COVD-19 may be cutting coverage on the climate crisis, but that doesn’t mean people have stopped caring about the climate.
2020 began with wildfires raging across Australia in an unusually intense bushfire season. Driven by drought, high temperatures and lightning, this was a stark reminder of how climate change contributes to the threat of natural disasters. Simultaneously, the world was being plunged into another disaster; COVID-19 rapidly spread across the planet, and by mid-March the World Health Organisation declared it to be a pandemic. With a large number of resources and media attention being directed towards this immense health crisis, a team of researchers set out to look at how the COVID-19 pandemic has affected public concern about the climate emergency. The result was surprisingly reassuring.
The team, led by Darrick Evensen from the University of Edinburgh, analysed survey data from the UK where participants were asked about the seriousness of the climate crisis. In addition to the responses to these surveys between 2019 and 2020, trends of UK-geolocated posts of Twitter were used to analyse whether coverage and public views on climate change have changed. Additionally, the team wanted to test whether there is a finite pool of worry that a person can experience.
The “finite pool of worry” hypothesis predicts that the level of concern for the climate crisis will drop as other issues become more significant. This is due to there only being a limited amount of things that a person can worry about at a time. The effects of the 2008 economic collapse have been cited as supporting this hypothesis. Between April 2008 and October 2009, a survey found that the proportion of Americans who saw global warming to be a “very serious” problem dropped from 44% to 35%. This decline could be seen among different demographic groups. A 2010 paper argues that this decline in concern for the climate crisis was due to concerns shifting towards the economic difficulties that people were facing, such as unemployment.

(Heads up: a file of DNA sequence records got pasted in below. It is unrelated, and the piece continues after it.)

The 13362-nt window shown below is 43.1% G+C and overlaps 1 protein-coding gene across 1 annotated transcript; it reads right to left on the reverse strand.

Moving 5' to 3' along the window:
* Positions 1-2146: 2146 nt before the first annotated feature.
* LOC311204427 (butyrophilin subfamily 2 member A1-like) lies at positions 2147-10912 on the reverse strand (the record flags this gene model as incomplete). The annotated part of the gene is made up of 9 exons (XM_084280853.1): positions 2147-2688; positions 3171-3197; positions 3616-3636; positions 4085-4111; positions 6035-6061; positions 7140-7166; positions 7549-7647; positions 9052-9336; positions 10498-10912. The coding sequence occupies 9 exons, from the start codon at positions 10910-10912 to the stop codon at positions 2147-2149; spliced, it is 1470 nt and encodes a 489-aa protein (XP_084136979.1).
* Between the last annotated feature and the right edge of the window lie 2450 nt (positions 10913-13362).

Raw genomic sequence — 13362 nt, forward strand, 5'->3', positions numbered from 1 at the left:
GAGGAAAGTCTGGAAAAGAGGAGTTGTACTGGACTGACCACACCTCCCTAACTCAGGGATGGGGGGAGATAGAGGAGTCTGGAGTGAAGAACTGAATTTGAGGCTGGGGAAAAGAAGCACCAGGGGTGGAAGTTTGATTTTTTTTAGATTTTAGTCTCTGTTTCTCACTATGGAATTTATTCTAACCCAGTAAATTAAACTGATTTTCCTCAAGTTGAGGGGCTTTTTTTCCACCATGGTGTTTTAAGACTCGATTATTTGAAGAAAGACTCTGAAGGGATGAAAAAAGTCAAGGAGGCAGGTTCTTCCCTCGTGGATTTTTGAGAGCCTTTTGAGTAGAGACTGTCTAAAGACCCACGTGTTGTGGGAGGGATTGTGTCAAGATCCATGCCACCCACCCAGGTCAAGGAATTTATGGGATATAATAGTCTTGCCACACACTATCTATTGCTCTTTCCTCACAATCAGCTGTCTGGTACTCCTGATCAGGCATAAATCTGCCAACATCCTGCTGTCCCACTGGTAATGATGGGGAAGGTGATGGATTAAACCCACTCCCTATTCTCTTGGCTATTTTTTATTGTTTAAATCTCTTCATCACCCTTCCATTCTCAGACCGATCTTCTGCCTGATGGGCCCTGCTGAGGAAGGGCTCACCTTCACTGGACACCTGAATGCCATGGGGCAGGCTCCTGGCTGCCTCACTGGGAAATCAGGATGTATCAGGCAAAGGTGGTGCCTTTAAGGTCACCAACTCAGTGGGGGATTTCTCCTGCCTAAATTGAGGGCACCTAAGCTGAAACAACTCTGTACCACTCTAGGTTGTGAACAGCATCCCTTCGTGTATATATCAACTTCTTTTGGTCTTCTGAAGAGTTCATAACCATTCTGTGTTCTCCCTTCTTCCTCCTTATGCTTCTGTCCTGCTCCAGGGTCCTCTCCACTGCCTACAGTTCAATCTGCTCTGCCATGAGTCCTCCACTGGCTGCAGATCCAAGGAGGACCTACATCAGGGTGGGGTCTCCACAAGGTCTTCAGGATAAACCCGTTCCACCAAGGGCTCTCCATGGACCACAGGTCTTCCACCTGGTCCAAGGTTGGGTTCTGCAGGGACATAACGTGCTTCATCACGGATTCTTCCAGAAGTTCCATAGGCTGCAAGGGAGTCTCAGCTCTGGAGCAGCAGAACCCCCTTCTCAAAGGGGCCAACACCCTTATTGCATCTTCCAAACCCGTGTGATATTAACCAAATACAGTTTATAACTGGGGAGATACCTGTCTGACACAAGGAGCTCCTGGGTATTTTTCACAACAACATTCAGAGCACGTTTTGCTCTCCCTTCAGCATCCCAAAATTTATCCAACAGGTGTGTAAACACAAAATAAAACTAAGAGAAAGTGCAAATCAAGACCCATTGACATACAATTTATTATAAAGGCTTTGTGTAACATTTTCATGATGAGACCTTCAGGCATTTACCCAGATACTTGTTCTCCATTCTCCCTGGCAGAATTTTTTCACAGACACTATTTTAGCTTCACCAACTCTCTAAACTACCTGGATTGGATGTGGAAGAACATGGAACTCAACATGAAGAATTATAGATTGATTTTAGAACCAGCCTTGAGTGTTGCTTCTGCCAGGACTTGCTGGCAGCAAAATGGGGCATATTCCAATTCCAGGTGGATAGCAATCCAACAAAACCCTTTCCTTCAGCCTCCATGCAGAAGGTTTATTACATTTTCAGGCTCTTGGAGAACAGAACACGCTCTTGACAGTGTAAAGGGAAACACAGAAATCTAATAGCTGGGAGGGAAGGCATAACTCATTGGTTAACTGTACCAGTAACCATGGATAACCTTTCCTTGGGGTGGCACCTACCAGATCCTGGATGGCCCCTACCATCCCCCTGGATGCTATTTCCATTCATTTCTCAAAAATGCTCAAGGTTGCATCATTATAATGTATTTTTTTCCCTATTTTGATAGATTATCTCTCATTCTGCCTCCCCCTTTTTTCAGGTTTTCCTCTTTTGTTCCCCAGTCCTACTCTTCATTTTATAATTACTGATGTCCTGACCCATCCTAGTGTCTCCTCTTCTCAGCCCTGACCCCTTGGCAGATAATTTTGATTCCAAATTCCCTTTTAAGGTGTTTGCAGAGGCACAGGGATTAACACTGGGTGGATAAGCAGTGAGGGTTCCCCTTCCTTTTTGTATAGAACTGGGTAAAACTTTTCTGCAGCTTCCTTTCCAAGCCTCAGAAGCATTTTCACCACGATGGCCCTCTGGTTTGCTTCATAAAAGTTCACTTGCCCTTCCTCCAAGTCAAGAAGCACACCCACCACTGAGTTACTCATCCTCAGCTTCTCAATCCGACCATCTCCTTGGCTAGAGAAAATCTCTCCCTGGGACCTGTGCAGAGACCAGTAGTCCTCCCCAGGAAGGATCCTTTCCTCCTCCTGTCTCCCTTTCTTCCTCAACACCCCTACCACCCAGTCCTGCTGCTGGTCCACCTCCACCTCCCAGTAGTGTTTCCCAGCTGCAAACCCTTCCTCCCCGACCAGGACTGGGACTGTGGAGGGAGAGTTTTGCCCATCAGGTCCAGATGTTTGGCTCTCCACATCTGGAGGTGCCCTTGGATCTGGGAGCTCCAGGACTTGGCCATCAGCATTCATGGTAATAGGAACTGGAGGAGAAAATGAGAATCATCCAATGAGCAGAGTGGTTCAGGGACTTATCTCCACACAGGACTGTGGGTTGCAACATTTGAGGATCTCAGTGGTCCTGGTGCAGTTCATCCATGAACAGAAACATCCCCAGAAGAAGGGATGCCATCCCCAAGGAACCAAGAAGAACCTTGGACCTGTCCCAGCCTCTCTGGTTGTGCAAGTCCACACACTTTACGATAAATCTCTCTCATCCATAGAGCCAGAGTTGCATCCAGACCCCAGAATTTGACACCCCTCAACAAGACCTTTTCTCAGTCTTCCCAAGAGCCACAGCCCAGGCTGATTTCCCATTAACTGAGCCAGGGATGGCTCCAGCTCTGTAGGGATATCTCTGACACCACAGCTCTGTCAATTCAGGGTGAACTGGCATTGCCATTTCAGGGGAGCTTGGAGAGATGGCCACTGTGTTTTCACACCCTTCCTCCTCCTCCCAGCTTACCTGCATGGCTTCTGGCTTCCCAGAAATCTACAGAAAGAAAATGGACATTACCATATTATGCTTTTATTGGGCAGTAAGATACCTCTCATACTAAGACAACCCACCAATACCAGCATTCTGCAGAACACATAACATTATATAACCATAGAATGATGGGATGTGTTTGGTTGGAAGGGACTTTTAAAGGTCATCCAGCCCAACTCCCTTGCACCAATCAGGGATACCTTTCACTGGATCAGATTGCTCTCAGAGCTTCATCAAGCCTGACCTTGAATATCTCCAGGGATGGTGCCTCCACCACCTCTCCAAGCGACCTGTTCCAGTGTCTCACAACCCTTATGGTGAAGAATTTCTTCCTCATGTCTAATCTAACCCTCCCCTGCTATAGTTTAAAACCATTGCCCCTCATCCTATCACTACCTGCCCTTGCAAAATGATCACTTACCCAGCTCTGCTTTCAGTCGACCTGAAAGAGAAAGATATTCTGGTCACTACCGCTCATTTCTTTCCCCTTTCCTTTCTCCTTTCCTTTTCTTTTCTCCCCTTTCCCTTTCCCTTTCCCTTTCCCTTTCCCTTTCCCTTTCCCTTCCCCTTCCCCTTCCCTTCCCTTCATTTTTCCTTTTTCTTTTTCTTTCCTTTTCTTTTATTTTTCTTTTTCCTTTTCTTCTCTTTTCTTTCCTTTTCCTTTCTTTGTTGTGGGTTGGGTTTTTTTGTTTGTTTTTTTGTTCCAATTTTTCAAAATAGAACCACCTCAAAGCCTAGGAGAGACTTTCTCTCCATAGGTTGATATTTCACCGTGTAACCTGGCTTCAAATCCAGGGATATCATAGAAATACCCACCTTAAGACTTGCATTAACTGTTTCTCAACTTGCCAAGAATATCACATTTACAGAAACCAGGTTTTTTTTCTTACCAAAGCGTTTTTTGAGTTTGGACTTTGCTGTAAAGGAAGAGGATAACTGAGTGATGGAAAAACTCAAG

In contrast, Evensen’s study did not support this hypothesis. While the Twitter usage of the phrase “climate” declined following the emergence of COVID-19, no significant decline was observed in whether people saw climate change to be a serious threat. In fact, between the two years, agreement with climate change being real and acknowledgement that it is caused by human action showed a small yet significant increase. These latest findings match with those of a separate report from 2020 in the United States. While the prevalence of COVID-19 was associated with a reduced discussion about the climate crisis on social media, worries about the climate and support for climate policies increased.
These results are both surprising yet understandable: people in the UK feel the effects of the COVID-19 pandemic far more strongly than those of the climate crisis. It would be reasonable if public concern about the climate dropped in response to lockdowns, loss and unemployment. This is what the “finite pool of worry” hypothesis predicts after all. However, in the time between the two surveys (2008–2020), significant events occurred related to the climate crisis: the media reported on mass climate protests, the UK government committed to net-zero carbon emissions by 2050, and the Australian wildfires dominated media coverage in the early parts of last year.
Another reason why this new data does not support the “finite pool of worry” hypothesis may be that the outbreak of COVID-19 and the climate crisis are both symptoms of the same problem. Unsustainable use of resources, such as the burning of fossil fuels and the destruction of natural habitats feed into these two crises. As wildfires lead to ecosystem damage and the displacement of people and overcrowding, the probability of outbreaks increases while the ability to control them decreases. When Cyclone Amphan battered eastern India and Bangladesh in May 2020, shelters could only be filled to one-third of capacity to maintain social distancing to reduce transmission of COVID-19. The climate crisis, loss of biodiversity and human well-being are all intertwined.
The data suggests that even during a pandemic, members of the public are still concerned about climate change. This offers some hope. Despite all of the current challenges that people are facing, concern about the climate crisis in the UK and USA has not been negatively affected. When something is a concern, then important steps to address it are more likely to be taken.
Written by Sophie Teall and edited by Samantha Cargill